Loki knows what it’s like to be broken.
Once, a fearsome giant challenged all of Asgard with his might, promising to build an impenetrable wall around the home of the Aesir gods in exchange for the hand of fair Freyja.
Loki had never liked Freyja. She was one of the preferred – one of the tall blond children who had mocked him during play for being strange and withdrawn, for preferring books to battle and quiet stables to quaffing parties.
Later she outgrew her ways and even courted his presence at her grand spring banquets. Freyja was mostly good-natured, if careless with her blunt words. But Loki has never been good at releasing grudges. Perhaps it was his greatest weakness. He urged the gods to take the giant up on his bet – if only to teach the brute some humility. His silver tongue did its trick; the Aesir agreed.
It turned out the brute was cleverer than he looked. His secret: the mighty, indefatigable stallion Svadilfari, four-legged builder of cities.
Within a fortnight the wall was half complete.
By the second moon, there was no chance of the giant losing. Or a fair goddess escaping marriage.
Loki and Freyja’s childhood rivalry leapt back to life with a fury. Everyone loved Freyja; and so she won. And Loki was threatened with a painful demise if he did not stop the wall from successfully encircling Asgard.
As always, he did the expected.
He made himself a beautiful mare.
The great Svadilfari stood no chance of resisting the exquisite female, with her pale silvery coat, lush man and musk-laced signals dripping from every pore. Her graceful canter and melodic whinnying lured the stallion through the depths of Mirkwood and across the plains of Alfheim, far from its mission in Asgard. Finally, when they had wandered far enough, Loki stopped to change back and weave a spell-trap for the stallion.
But not fast enough.
Before he could morph, the unstoppable Svadilfari leapt on top of him, crushing almost half the bones in his mare-frame and impaling him with its impressive phallus. It rode Loki with a terrible passion, further shattering his ribs, his chest, his hipbones. Loki screamed. All that emerged was a shrill neighing.
Again, and again, he was subject to Svadilfari’s burgeoning male instinct. He should have known this was no ordinary horse. Why had he not at least conjured a suit of armour for his mare-form? Damn it all to Nilfheim.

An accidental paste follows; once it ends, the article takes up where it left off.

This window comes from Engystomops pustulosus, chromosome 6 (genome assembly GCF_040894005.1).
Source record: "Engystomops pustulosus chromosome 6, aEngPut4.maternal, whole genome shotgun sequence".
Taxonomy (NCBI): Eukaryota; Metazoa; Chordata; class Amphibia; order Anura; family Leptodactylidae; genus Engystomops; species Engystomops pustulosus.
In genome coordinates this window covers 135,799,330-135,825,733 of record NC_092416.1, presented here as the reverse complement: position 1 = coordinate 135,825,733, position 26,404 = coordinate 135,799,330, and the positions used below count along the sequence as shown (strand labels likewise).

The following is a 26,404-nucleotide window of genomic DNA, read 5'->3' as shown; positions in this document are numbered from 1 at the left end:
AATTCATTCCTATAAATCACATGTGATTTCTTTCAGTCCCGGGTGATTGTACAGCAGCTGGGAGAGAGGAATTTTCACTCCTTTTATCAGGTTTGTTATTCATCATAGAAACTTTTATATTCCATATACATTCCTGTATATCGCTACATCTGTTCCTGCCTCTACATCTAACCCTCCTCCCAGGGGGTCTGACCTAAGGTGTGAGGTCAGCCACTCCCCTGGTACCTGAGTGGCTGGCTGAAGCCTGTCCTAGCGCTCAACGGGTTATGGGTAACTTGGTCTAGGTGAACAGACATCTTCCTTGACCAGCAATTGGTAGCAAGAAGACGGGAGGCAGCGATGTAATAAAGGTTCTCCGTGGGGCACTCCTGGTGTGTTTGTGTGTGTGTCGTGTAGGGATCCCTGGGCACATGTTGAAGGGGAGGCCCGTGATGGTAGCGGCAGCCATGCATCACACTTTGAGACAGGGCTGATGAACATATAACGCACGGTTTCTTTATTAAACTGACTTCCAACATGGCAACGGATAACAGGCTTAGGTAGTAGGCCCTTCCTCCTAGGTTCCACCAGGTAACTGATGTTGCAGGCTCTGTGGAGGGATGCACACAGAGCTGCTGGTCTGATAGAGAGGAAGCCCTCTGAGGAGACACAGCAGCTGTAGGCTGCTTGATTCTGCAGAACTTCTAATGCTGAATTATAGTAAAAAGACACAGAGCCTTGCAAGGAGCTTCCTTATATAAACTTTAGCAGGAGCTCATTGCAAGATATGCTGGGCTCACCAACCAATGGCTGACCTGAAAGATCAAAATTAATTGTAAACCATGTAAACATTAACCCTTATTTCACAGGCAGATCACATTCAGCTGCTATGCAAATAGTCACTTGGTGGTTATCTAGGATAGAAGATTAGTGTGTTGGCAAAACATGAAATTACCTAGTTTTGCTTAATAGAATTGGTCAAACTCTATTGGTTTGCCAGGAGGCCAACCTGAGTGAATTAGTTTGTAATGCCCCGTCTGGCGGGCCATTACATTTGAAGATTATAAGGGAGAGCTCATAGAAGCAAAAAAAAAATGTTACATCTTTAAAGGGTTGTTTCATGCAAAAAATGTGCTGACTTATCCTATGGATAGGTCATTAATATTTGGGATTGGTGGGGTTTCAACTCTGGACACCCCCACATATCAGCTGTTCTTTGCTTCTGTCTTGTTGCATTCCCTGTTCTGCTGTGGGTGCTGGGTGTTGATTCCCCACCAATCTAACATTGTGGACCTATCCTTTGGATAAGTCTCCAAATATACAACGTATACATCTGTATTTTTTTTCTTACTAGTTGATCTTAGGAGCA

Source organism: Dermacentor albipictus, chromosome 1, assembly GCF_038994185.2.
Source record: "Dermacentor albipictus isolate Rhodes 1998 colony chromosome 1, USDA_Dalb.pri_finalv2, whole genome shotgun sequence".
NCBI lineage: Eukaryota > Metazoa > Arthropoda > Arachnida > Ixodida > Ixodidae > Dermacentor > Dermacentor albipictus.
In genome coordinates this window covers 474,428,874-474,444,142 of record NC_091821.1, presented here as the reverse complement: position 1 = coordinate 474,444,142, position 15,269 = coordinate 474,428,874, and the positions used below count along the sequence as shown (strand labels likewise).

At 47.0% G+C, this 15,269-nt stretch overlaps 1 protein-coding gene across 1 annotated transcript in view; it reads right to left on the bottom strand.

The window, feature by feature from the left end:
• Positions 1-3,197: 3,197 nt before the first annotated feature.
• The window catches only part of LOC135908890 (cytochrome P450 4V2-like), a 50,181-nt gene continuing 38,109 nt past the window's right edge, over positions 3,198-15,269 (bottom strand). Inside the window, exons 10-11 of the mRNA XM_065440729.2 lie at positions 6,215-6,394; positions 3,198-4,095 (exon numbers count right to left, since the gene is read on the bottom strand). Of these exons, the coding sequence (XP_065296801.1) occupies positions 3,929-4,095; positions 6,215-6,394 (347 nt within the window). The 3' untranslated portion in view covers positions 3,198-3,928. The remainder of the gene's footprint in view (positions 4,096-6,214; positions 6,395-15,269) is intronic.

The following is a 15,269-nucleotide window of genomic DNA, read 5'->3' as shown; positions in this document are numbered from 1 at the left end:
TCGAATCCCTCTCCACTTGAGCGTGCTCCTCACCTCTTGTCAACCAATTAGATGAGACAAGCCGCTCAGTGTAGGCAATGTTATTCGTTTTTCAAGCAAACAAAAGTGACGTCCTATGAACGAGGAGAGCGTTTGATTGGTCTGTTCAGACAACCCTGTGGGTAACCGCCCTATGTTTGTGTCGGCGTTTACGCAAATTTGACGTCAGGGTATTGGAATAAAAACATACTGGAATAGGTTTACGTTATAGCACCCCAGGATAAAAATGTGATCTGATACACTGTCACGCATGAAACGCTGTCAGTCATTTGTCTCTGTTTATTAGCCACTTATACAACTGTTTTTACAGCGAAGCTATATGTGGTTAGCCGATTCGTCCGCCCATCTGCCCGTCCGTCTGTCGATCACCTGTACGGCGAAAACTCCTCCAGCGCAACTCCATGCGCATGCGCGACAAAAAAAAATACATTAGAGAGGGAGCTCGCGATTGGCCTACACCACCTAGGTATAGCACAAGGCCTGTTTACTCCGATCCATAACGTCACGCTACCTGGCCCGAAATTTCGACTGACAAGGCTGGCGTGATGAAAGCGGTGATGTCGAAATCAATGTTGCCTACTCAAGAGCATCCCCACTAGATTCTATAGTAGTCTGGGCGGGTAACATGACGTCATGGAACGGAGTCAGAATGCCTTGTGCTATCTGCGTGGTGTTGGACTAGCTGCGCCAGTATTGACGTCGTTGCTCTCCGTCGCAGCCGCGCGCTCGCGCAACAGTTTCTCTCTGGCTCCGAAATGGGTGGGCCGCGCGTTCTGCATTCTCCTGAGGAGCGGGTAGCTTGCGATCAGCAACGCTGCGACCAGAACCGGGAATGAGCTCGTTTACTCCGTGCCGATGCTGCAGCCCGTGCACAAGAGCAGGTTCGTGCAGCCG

Red-hot. Pain. Punishment. Rape. A clever ploy turned disastrous. A voice that was not his own.
In the end he stopped fighting. It was better that way.
Long after his screams had turned to whimpers, the stallion’s seed was finally spent. Svadilfari wandered off to goodness knows where as Loki the mare lay panting, broken – and impregnated.
For eleven months (the gestation period for a horse) Loki would wander the plains and villages in animal form. Strangely enough, he found a strange, simple, almost bovine peace. He did not like it at first. But it was little use fighting; a horse’s mind is stubborn, strong, and it constantly overwhelmed his being until it seemed he could have spent the next ten years as a mare and lived content.
Then his child arrived.
Loki knew the build of a horse. He did not know (aside from basic bodily functions) how it actually worked. And he lacked a female instinct that might otherwise have aided him. So he fought the contractions, the swelling pain, until finally he could bear it no longer and wandered half-blind with panic into a breeder’s farm and into the owner’s skilled, merciful hands.
Labour was long and painful. The emerging of the foal – as strong and large as its sire – broke again the hipbones that had healed months ago. There was blood; surely more blood than was possible. Loki tried to calm himself. I am not really a beast, he reminded himself. I am not a beast. I am me – Loki Liesmith, Loki Silvertongue, mischief-maker – ahh – why was this so hard?
The pain flowed over the silver-maned mare. Her child burst out and nearly kicked her insides into ruin. There was warmth. There was wetness. There was something resembling…pride.
And love. Fierce, irrational love.
Then exhaustion swallowed everything.
Waking up in a stable on fresh hay – No.
NO. No waking up.
Limbs still; eyes closed; no. No NO NO. Wake up, trickster, wake up.
Where did memories end and present begin?
Memories of shape-shifting. Of pain. Of a simple animal’s mind.
Where was his mind now?
Airless. Can’t breathe. Wait; no need to breathe. He wasn’t really alive, anyway. Merely suspended.
Better to have died, no?
Glass; ice; thick; unbreakable.
Behind lids frozen close, carmine-red eyes briefly struggled like panicked butterflies to open. To see.
What did I do? What have I done?
Then there was a shrill white noise that drowned out all thought, all hope, and he slipped blissfully back into silence.